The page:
Two decisions on the same day


Citizens will also need to approve changes to the Constitution at the polls in 2017. The current options are to hold that referendum along with the presidential elections.

The citizens of Serbia might need to go to the polls twice next year – to elect a president and to approve changes to the Constitution necessary for the continuation of the negotiation process with the European Union. According to our sources, however, the option of holding both the presidential elections and the constitution referendum simultaneously isn’t off the table

Changes to the highest legal act over the course of the next year were also recently announced by the justice minister Nela Kubrovic but she wasn’t specific about any deadlines. Marija Obradovic, MP and vice-president of the SPS said for “Novosti” that there is still no decision on whether the constitution referendum will be organized at the same time as the presidential elections.

– We haven’t discussed it yet – says Obradovic.

Political analyst Dragoljub Andjelkovic believes that both options are still being considered.

– The referendum can be held along with the elections, but when making such a decision the economy of the process shouldn’t be a consideration since we are crucial matter is at stake. With a real campaign politicians could secure the necessary turnout and support for the changes to the highest legal act without merging it with the presidential elections. The important thing is that the changes to the Constitution be well planned-out and not alter the ordinances pertaining to K&M.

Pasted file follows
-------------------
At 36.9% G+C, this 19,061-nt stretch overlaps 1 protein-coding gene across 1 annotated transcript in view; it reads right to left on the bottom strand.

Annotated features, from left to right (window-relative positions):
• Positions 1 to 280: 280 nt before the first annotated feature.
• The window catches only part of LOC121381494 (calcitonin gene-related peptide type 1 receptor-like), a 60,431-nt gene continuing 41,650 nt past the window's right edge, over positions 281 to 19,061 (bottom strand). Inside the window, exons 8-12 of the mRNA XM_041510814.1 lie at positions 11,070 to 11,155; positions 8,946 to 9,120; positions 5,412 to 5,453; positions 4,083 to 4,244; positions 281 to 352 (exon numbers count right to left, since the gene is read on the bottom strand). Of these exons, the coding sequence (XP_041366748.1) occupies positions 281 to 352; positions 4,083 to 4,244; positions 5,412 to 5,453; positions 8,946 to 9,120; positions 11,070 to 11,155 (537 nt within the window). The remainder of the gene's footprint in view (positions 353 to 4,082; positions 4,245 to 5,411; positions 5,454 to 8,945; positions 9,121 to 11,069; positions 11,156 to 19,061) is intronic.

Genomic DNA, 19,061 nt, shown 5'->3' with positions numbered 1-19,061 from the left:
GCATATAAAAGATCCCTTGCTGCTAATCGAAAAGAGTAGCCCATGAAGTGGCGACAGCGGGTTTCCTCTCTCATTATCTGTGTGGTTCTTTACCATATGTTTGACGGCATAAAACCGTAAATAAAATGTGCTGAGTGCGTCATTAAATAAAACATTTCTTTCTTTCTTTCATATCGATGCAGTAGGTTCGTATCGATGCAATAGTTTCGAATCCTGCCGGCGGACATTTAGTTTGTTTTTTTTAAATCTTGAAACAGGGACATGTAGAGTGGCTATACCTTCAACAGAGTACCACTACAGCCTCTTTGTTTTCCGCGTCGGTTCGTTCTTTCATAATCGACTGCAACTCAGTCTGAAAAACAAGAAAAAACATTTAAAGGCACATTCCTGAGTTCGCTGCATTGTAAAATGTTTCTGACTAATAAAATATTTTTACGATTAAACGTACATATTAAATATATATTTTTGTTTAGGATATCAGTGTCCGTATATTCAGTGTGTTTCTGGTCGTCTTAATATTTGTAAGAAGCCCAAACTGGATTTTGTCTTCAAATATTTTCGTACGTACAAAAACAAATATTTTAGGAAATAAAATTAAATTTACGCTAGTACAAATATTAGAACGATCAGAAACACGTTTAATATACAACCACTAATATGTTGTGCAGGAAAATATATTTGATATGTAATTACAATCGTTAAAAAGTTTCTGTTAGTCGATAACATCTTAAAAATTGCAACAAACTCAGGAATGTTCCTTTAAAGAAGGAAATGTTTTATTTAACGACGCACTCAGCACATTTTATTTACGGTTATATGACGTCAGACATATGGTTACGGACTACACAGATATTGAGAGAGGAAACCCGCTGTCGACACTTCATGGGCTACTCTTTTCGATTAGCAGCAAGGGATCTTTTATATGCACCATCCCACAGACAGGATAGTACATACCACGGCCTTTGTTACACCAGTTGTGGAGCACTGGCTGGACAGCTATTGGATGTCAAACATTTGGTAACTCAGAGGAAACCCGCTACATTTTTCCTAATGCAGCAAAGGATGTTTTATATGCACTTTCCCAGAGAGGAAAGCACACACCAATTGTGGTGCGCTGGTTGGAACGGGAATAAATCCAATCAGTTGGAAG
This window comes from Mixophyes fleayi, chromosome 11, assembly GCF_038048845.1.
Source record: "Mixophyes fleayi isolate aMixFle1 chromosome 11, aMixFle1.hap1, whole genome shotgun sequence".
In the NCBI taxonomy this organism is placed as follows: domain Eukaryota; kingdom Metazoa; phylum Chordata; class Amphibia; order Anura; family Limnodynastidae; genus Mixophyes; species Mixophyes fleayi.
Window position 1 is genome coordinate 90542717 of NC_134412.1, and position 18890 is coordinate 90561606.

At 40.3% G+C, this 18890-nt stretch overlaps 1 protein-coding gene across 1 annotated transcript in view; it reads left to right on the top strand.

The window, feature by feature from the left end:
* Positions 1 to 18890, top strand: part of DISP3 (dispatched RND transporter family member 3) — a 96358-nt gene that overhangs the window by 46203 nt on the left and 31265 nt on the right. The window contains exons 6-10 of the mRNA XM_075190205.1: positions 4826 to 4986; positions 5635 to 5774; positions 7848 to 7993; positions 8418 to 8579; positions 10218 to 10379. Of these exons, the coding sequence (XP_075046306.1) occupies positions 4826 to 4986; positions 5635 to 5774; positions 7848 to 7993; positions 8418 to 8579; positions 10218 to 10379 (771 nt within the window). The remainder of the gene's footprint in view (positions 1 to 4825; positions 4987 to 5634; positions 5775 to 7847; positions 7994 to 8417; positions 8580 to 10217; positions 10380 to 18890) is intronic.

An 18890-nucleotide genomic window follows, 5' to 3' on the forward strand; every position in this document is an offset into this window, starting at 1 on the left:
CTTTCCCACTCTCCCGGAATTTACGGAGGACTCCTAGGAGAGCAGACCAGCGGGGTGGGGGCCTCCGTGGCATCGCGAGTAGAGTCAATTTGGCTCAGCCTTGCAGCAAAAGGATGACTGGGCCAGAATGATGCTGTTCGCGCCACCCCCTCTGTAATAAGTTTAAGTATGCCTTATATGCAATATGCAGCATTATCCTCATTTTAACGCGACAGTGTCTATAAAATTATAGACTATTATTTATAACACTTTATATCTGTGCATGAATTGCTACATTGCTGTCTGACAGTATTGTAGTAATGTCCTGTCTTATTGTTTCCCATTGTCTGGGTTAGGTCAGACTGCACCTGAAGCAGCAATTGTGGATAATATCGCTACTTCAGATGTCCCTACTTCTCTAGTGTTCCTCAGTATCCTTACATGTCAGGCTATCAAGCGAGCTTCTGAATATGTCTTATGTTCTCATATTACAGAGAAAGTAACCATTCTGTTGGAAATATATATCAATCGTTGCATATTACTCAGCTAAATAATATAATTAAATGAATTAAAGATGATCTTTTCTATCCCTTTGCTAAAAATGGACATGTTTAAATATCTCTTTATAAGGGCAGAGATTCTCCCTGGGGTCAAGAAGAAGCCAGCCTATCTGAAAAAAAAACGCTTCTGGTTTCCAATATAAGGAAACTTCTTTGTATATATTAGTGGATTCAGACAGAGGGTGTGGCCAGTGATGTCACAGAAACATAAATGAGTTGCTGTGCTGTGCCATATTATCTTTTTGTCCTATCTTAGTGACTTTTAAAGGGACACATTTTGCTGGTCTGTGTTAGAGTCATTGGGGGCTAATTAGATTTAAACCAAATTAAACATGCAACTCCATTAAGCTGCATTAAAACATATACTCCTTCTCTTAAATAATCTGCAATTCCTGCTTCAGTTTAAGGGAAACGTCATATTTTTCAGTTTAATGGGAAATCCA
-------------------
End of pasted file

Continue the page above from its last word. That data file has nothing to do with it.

The deadline for the changes to the Constitution pertaining to the judiciary has been proscribed by the Draft of the Action Plan for Chapter 23 in the negotiations with the EU. With the passing of this draft Serbia’s National Assembly has taken on the responsibility to pass these changes by the end of 2017.

In the words of the Deputy PM Ivica Dacic changes to the preamble aren’t being discussed. The changes that need to be implemented by the end of next year concern only the judiciary.

– Chapter 23 proscribes changes to the regulations concerning the independence of the judiciary and the prosecution – explains Milan Antonijevic, the coordinator for chapters 23 and 24. – They deal with the composition of the High Judiciary Council and the State Prosecutors Council and the election process for the members of these bodies and are aimed at expel political influences from these proceedings. The most important change is that the Minister of justice will no longer be a member of these bodies.

He points out that, considering we have a “firm” Constitution which requires a two-thirds majority and a referendum in order to pass any changes to it, we should make all the necessary changes instead of only those which are currently prioritized. Those are, in Antonijevic’s opinion, primarily ordinances criticized by the Venetian Commission, especially in the field of human rights.


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